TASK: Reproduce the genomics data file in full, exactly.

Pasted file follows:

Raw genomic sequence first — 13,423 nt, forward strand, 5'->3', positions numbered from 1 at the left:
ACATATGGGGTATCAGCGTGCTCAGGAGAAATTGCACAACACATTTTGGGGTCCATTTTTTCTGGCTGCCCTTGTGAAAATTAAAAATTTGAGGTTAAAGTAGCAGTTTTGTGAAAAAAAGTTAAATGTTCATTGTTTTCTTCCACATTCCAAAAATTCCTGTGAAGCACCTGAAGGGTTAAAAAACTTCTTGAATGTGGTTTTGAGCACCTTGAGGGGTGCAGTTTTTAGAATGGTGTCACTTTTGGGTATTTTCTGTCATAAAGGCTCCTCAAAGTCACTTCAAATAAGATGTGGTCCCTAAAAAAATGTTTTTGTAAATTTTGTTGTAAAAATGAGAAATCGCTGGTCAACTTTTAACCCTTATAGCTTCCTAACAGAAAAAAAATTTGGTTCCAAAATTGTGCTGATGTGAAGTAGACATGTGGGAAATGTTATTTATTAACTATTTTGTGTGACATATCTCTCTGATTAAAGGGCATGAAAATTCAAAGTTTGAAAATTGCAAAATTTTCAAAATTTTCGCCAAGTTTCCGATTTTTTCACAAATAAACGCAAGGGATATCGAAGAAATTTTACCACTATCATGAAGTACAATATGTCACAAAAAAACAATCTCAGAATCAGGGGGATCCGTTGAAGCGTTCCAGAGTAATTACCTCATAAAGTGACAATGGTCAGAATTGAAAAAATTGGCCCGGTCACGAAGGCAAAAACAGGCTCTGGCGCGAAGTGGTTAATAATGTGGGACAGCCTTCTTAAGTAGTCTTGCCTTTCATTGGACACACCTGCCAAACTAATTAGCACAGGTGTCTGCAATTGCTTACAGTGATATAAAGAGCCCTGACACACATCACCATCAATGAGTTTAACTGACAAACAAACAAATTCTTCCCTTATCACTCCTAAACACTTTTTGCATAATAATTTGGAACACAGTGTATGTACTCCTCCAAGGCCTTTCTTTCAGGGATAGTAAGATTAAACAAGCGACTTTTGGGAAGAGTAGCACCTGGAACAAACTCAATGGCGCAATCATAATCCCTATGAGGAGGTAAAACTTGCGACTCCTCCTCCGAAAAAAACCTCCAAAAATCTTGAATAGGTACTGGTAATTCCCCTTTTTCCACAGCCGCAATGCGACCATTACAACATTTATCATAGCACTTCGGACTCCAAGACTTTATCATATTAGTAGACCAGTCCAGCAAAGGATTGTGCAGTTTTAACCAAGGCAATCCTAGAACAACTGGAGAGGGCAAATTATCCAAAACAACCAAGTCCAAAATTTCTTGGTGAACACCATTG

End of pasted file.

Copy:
Raw genomic sequence first — 13,423 nt, forward strand, 5'->3', positions numbered from 1 at the left:
ACATATGGGGTATCAGCGTGCTCAGGAGAAATTGCACAACACATTTTGGGGTCCATTTTTTCTGGCTGCCCTTGTGAAAATTAAAAATTTGAGGTTAAAGTAGCAGTTTTGTGAAAAAAAGTTAAATGTTCATTGTTTTCTTCCACATTCCAAAAATTCCTGTGAAGCACCTGAAGGGTTAAAAAACTTCTTGAATGTGGTTTTGAGCACCTTGAGGGGTGCAGTTTTTAGAATGGTGTCACTTTTGGGTATTTTCTGTCATAAAGGCTCCTCAAAGTCACTTCAAATAAGATGTGGTCCCTAAAAAAATGTTTTTGTAAATTTTGTTGTAAAAATGAGAAATCGCTGGTCAACTTTTAACCCTTATAGCTTCCTAACAGAAAAAAAATTTGGTTCCAAAATTGTGCTGATGTGAAGTAGACATGTGGGAAATGTTATTTATTAACTATTTTGTGTGACATATCTCTCTGATTAAAGGGCATGAAAATTCAAAGTTTGAAAATTGCAAAATTTTCAAAATTTTCGCCAAGTTTCCGATTTTTTCACAAATAAACGCAAGGGATATCGAAGAAATTTTACCACTATCATGAAGTACAATATGTCACAAAAAAACAATCTCAGAATCAGGGGGATCCGTTGAAGCGTTCCAGAGTAATTACCTCATAAAGTGACAATGGTCAGAATTGAAAAAATTGGCCCGGTCACGAAGGCAAAAACAGGCTCTGGCGCGAAGTGGTTAATAATGTGGGACAGCCTTCTTAAGTAGTCTTGCCTTTCATTGGACACACCTGCCAAACTAATTAGCACAGGTGTCTGCAATTGCTTACAGTGATATAAAGAGCCCTGACACACATCACCATCAATGAGTTTAACTGACAAACAAACAAATTCTTCCCTTATCACTCCTAAACACTTTTTGCATAATAATTTGGAACACAGTGTATGTACTCCTCCAAGGCCTTTCTTTCAGGGATAGTAAGATTAAACAAGCGACTTTTGGGAAGAGTAGCACCTGGAACAAACTCAATGGCGCAATCATAATCCCTATGAGGAGGTAAAACTTGCGACTCCTCCTCCGAAAAAAACCTCCAAAAATCTTGAATAGGTACTGGTAATTCCCCTTTTTCCACAGCCGCAATGCGACCATTACAACATTTATCATAGCACTTCGGACTCCAAGACTTTATCATATTAGTAGACCAGTCCAGCAAAGGATTGTGCAGTTTTAACCAAGGCAATCCTAGAACAACTGGAGAGGGCAAATTATCCAAAACAACCAAGTCCAAAATTTCTTGGTGAACACCATTG